The consolidated salmonid cases and us

Last week in the Eastern District Court in Fresno, Judge Oliver Wanger derided federal biologists for employing “guesstimations” as to how much Sierra snowmelt should be allowed to flow through the San Joaquin and Sacramento rivers and related tributaries into the San Francisco Bay Delta instead of being diverted by pumps to Central Valley farms and Southern Californian cities. The contemptuous conflation was the most quoted part of an 134-page finding in the on-going Consolidated Salmonid Cases, which concluded by intimating that pumping restrictions in place to protect migrating Delta smelt, Chinook salmon, steelhead trout and green sturgeon would soon be relaxed.

Unsurprisingly, the Contra Costa Times and other news outlets report today that pumping restrictions were indeed loosened. Decried by environmentalists and praised by water exporters, the most recent ruling is a temporary call in a game that is far from over.  As this battle for California’s fresh

Oil and water

Click on the image to be taken to NASA’s Earth Observatory for the history of this May 23 image of the British Petroleum oil spill in the Gulf of Mexico. Or go to the Huffington Post for the most unflinching coverage of pelicans coated in crude as the oil reaches Louisiana wetlands.

The week that was, 5/16-22/2010

On May 18, 2010, Judge Oliver Wanger of the Easter District Court in Fresno, CA, intimated that water reserved under the Endangered Species Act in the San Fancisco Bay Delta system to aid fish migrating through its tributaries may be diverted to Central Valley farms and Southern California cities because of the impact of fish protections on water users. A subsequent ruling is expected this week.

It is in the public interest that relief be granted to Plaintiffs, who represent a substantial population of water users in California, to enhance the water supply to reduce the adverse harms of destruction of permanent crops; fallowed lands; increased groundwater consumption; land subsidence; reduction of air quality; destruction of family and entity farming business; and social disruption and dislocation, such as increased property crimes and intra-family crimes of violence; adverse effects on schools and increased unemployment leading to hunger and homelessness. This must

The Dry Garden: Descanso in recovery

Schematic from the Long Range Conceptual Plan for Descanso Gardens developed with the Portico Group. Click on the drawing to be taken to the Seattle company's master plan for Descanso.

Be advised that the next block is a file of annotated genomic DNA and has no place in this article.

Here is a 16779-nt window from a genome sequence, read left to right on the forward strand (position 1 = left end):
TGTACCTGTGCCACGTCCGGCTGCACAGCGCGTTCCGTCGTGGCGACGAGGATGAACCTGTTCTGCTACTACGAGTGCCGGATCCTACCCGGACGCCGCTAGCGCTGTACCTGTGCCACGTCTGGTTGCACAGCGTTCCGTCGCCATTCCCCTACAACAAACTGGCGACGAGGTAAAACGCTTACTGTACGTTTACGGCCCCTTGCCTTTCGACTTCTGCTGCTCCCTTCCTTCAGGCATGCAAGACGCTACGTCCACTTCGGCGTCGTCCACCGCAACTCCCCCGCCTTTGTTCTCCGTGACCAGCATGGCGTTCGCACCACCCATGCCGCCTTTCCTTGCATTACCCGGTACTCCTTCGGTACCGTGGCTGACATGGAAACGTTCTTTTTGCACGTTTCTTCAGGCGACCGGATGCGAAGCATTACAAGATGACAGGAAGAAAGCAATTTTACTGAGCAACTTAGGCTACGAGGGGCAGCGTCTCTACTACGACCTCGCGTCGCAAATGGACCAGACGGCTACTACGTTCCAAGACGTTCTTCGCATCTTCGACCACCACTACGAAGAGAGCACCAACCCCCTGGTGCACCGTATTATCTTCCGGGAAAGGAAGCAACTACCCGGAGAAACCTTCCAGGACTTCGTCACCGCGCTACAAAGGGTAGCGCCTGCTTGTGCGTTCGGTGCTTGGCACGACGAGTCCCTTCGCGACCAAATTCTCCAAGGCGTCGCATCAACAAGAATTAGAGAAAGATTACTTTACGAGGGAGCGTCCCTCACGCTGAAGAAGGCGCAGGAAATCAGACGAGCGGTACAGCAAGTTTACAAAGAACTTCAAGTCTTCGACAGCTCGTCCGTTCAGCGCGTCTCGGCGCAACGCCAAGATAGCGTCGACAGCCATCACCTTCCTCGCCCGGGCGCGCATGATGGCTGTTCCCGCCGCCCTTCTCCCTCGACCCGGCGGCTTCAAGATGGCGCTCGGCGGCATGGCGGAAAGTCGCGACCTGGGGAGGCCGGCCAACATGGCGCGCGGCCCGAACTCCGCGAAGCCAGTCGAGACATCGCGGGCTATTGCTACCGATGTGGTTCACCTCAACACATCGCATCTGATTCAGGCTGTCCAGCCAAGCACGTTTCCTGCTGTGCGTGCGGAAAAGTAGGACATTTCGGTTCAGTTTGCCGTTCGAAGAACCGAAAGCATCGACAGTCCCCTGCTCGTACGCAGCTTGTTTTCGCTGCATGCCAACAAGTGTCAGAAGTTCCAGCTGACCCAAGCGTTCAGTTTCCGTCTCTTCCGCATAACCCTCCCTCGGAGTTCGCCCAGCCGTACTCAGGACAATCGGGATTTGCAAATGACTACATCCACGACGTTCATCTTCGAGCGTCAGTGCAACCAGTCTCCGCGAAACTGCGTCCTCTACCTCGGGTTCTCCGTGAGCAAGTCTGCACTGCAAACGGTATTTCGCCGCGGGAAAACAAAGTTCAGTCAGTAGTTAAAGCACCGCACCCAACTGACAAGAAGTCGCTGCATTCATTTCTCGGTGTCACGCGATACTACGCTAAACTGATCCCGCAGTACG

Nowhere in the West is sustainable gardening a harder sell than in Southern California. Public gardens preach conservation, but their grounds are surrounded by turf. The message to visitors: Eastern-style, highly irrigated gardening is not just OK here, it’s the way it’s done.

And so, it is beyond refreshing, more like happy dance exciting, that Descanso Gardens has begun what will be a long-range overhaul in which water conservation is the central theme. The messaging will start with the landscaping.

A 237-page review, grandly titled a “Long Range Conceptual Plan,” outlines what will one day be a sweeping overhaul with a paean to water. “The structure of the garden plants, native and introduced, is informed by water. The Gardens’ cultural


Click on the image to read about Powell's new book from National Geographic

From the Pasadena-based NPR affiliate KPCC: “In the spring of 2008, author and National Geographic grantee Jonathan Waterman launched a journey by boat and by foot down the Colorado River. His 1,450-mile trip began at the river’s source in Rocky Mountain National Park and followed the river through the Sonoran desert and the parched Mexican delta, all the way to the Pacific Ocean. The Colorado River supplies water for more that 30 million people and 3 million farm acres and is the most diverted and litigated river in the world. Through his journey, John Waterman gets to the heart of the complex issues facing the river whose water levels have dipped to an all-time low. His book examines the impact of the Colorado’s peril on a vast region and looks at the immense debate over water use

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